Guest Post by Willis Eschenbach
I grew up on a remote cattle ranch in the middle of miles of forest in the northern Sierra Nevada mountains of California. We had our own hydroelectric power plant. It was built by my father and my brother-in-law. They put a two-foot high dam across the creek (blue line), and diverted the water into a mile of ditch that they dug from there to a lake that they built by the house.
Figure 1. Renewable energy, circa 1952
Then they built a penstock and dropped part of the water back to a powerhouse by the creek. Inside the powerhouse was a Pelton Wheel that drove an alternator. Poles carried the power (4,000 volt, 10 kilowatts) to the ranchhouse. That was the only power for the ranch, and there was only us to keep it running. That was my introduction to renewable energy.
When I was a kid, our grade school took a field trip and toured Shasta Dam, in Northern California. I was astounded by it. I loved the idea that it was just a bigger version of our little powerplant.
Figure 2. Shasta Dam, Northern California. Note the five large penstocks at the lower left leading to the powerhouse. MORE PHOTOS
These days, of course, it is almost impossible to build a small dam in the US, much less something on the scale of Shasta Dam. People raise hundreds of objections, any project is stalled before it starts. This has always seemed extremely foolish to me, since hydroelectric power is proven, 24-hour, baseline power. Despite that, there’s a whole branch of the environmental movement that considers dams as forces of evil.
Which is why I laughed out loud when I saw the latest numbers on the CDM. The CDM is the “Clean Development Mechanism” of the Kyoto Protocol. The CDM is the foundation of the carbon emission credit system in use in Europe. Companies which emit more CO2 than the regulations allow can purchase credits. The companies pay the money to sponsor an emissions-reducing project in a developing country, so in theory everything balances out.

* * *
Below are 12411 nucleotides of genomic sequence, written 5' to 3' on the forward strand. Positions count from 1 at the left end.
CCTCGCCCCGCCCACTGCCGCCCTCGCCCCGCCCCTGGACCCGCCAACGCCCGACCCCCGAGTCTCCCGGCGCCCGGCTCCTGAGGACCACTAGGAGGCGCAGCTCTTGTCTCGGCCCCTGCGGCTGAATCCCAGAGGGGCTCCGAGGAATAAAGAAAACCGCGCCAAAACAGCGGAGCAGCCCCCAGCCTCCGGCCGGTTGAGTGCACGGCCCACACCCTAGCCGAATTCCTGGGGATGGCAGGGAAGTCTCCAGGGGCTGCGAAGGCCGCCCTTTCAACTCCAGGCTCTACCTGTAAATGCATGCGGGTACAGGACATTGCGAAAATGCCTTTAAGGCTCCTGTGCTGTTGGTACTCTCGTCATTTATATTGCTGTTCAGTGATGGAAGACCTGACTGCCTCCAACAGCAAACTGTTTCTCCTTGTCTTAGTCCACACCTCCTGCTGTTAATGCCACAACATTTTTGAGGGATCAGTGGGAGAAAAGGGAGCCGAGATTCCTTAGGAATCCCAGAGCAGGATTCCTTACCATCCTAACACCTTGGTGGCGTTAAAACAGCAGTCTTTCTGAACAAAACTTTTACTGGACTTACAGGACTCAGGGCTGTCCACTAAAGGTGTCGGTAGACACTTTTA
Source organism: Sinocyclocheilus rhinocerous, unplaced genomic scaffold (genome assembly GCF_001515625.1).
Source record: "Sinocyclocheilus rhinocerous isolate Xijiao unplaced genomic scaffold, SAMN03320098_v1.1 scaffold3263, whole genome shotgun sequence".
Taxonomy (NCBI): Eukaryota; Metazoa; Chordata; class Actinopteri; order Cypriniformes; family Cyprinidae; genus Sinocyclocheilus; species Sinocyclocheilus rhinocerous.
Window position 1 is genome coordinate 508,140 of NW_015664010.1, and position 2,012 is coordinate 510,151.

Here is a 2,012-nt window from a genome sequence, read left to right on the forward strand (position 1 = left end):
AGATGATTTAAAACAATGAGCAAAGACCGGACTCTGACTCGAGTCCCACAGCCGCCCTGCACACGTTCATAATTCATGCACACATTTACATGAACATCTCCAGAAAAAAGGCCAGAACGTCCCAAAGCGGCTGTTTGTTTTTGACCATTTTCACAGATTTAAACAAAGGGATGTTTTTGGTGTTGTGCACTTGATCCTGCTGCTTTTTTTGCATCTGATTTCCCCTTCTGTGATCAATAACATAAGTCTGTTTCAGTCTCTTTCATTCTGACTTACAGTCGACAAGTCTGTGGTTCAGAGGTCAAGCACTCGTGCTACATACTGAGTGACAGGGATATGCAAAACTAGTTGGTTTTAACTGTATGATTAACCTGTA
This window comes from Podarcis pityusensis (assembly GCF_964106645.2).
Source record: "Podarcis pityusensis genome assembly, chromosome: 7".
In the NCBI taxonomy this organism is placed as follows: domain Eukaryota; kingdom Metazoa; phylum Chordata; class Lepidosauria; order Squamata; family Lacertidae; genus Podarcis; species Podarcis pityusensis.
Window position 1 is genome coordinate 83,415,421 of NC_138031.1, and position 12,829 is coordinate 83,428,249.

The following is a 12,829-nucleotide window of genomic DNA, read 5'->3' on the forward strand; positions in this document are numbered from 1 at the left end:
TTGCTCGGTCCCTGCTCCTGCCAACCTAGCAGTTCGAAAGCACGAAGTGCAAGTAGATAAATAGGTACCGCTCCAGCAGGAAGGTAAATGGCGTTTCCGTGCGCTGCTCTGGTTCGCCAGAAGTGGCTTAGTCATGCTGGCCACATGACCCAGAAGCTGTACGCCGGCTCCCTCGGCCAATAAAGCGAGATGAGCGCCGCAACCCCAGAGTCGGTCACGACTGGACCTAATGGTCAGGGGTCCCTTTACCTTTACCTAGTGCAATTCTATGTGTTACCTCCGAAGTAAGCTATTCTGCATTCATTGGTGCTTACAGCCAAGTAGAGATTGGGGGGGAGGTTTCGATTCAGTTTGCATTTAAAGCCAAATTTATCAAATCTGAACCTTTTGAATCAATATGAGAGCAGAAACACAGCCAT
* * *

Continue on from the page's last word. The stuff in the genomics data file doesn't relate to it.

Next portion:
There’s a New York Times article on the CDM here. This is the part that I found to be hilarious (emphasis mine):
Since it began operating in 2006, the board has validated 2,918 projects, 40 percent of them in China, according to the U.N. Environment Program’s database at the Risoe Center, in Denmark, which tracks every project in the C.D.M. pipeline. The center’s data show that 1,668 projects are in hydroelectric power and 1,060 of those are in China.
So the effect of the Kyoto Protocol is that it is OK for the West to burn fossil fuels, as long as the West is also subsidizing hydroelectric dam construction in China …
Does anyone but me find that truly and bizarrely hilarious? I’m sure the Chinese are busting up laughing, and saying “Give us 20 Kyoto protocols, this is great, we’ll let you well-meaning Western fools build all the hydroelectric plants China can hold” …